Instead, it feels more akin to the Pokémon Rumble franchise, a frenetic spinoff that’s less storytelling than brute strength, less charming character than cartoon carnage. Sure, the game includes the obligatory sinister machinations of King Dedede—he’s put together a league-based fighting tournament… for reasons—but it lacks a little of that traditional Kirby charisma, that narrative carrot that makes a Kirby adventure a tale to relish.
But what Battle Royale lacks in single-player appeal, it more than makes up for on the multiplayer end. With various competitive and cooperative modes, Kirby Battle Royale is a bit of a family gaming buffet; you can have a little bit of everything and still come away satisfied.
The “Apple Scramble” and “Coin Clash” modes were early favorites—both easy to understand, even for my younger daughter, and exceedingly fun to share. On the other end were more surreal offerings like the puck-flinging “Slam Hockey” and the robot beatdowns of “Robo Bonkers.” The ultimate winner, though, was judged to be “Attack Riders,” an unholy blend of Gang Beasts and the F-Zero stage from your favorite iteration of Smash Bros.
With its simple controls and visible pre-match mission rules/objectives, Kirby Battle Royale is an accessible mini-game collection for 2DS and 3DS owners of all stripes. Its hidden value, though, is that it supports single-cart multiplayer via Download Play. Ultimately, it was this feature that managed to charm my family—even my skeptical teenager.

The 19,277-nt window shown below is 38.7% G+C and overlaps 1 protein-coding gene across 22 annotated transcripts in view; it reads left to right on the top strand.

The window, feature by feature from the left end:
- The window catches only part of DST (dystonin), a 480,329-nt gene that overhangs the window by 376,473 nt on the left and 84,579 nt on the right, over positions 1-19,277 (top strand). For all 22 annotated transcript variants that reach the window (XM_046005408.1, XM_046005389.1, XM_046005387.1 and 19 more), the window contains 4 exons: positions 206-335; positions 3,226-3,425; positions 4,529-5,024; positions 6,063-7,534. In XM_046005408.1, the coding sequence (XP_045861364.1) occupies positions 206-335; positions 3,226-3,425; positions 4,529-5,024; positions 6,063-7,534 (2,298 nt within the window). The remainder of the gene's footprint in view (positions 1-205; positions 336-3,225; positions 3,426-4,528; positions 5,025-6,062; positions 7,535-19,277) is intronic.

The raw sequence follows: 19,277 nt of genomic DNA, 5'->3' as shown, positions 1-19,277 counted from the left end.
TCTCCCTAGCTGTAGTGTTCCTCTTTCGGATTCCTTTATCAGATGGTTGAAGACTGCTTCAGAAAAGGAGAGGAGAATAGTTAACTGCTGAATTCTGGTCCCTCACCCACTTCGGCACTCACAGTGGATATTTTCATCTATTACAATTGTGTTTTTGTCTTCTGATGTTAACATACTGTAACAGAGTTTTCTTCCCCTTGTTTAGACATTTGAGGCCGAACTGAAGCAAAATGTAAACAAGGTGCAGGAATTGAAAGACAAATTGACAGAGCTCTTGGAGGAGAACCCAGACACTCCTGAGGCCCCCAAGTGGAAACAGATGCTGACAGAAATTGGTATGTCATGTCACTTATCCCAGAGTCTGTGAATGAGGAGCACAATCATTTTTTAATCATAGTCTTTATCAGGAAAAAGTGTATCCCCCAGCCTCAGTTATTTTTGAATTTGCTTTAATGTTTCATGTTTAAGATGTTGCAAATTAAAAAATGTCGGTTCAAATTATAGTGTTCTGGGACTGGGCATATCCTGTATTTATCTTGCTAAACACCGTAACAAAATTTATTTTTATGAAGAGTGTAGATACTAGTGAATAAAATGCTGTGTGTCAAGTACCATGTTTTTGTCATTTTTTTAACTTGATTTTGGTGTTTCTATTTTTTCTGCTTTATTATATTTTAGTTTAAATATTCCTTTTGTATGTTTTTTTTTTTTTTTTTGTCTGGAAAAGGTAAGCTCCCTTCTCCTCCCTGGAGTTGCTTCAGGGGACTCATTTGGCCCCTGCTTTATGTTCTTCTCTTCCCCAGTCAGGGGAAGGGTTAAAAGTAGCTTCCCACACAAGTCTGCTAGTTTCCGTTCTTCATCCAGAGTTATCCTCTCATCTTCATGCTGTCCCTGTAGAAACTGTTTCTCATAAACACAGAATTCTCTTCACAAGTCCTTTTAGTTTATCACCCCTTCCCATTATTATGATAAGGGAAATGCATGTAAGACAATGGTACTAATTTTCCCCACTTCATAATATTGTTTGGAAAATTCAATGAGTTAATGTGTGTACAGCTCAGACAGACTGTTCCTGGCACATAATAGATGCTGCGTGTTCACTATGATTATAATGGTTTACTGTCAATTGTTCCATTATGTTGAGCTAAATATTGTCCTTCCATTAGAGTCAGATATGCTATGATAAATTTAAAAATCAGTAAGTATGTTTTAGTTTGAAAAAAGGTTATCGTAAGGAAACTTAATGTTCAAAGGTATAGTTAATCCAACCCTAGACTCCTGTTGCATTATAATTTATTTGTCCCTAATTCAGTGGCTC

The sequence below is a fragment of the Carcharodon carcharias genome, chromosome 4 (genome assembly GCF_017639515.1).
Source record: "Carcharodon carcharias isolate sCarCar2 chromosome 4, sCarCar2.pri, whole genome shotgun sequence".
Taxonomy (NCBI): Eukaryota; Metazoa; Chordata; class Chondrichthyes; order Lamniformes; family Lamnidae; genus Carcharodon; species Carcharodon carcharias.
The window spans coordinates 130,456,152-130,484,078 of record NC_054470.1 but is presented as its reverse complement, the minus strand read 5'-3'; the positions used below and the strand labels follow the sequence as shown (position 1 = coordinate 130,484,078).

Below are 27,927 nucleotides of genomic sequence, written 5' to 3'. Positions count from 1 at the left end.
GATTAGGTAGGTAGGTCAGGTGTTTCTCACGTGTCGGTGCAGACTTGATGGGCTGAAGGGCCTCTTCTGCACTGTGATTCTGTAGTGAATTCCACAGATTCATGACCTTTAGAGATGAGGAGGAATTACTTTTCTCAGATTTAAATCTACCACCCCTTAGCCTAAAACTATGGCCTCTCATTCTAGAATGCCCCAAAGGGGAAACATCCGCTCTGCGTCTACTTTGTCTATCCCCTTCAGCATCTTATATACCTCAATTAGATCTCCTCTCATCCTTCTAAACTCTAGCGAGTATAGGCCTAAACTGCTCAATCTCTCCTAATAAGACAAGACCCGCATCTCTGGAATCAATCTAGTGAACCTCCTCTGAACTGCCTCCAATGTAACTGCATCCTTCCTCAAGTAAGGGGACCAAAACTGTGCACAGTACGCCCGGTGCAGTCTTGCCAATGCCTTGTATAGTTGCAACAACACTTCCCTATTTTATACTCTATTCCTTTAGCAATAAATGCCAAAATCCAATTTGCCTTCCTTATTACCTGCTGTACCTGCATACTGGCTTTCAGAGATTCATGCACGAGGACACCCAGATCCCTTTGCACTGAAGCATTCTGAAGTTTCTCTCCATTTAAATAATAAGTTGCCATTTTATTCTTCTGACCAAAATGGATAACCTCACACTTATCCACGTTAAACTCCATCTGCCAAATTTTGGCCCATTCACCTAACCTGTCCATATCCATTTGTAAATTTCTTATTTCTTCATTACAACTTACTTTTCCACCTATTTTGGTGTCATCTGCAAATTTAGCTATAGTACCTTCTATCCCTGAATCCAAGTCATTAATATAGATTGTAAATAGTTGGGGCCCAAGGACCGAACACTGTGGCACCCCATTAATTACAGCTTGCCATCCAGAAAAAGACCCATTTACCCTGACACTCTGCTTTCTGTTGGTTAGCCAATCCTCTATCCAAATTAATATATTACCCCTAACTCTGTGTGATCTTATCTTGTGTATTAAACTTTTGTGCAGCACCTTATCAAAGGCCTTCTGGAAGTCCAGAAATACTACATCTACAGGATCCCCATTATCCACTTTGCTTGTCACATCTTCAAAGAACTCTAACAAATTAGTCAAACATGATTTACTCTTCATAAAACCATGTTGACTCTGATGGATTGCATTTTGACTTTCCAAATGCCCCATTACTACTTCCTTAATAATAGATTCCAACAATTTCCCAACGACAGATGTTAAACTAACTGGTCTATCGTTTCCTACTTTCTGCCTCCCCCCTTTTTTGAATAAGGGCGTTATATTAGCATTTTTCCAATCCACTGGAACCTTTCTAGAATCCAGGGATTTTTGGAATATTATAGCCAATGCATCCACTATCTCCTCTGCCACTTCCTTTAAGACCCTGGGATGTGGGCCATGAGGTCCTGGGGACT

Dragon Quest Builders: More Than the Sum of Its Parts
I am, at best, a casual Dragon Quest guy. The same goes for sandbox builders like Minecraft and Terraria. For an RPG or world-builder to get me, to really get me, I need to feel like I’m telling my own story. (See, for example, titles like Skyrim or the countless Animal Crossing games I have played obsessively for months on end.)
Basically, what I’m saying here is that I didn’t expect to fall down the Dragon Quest Builders rabbit hole when a review code popped up in my inbox. But, knowing that the team at Nintendo has a pretty solid grasp of my gaming habits, I installed it just the same.
Cut to me sitting in LaGuardia’s most far-flung terminal eating airport hummus and gathering supplies to rebuild my struggling kingdom. Cut to me being hewed down time and again by traditional Dragon Quest cannon fodder. Cut to me finally, triumphantly crafting a Giant Mallet and enacting my bloody revenge. (Okay, it was, admittedly, not bloody at all. This is an E-10 title.)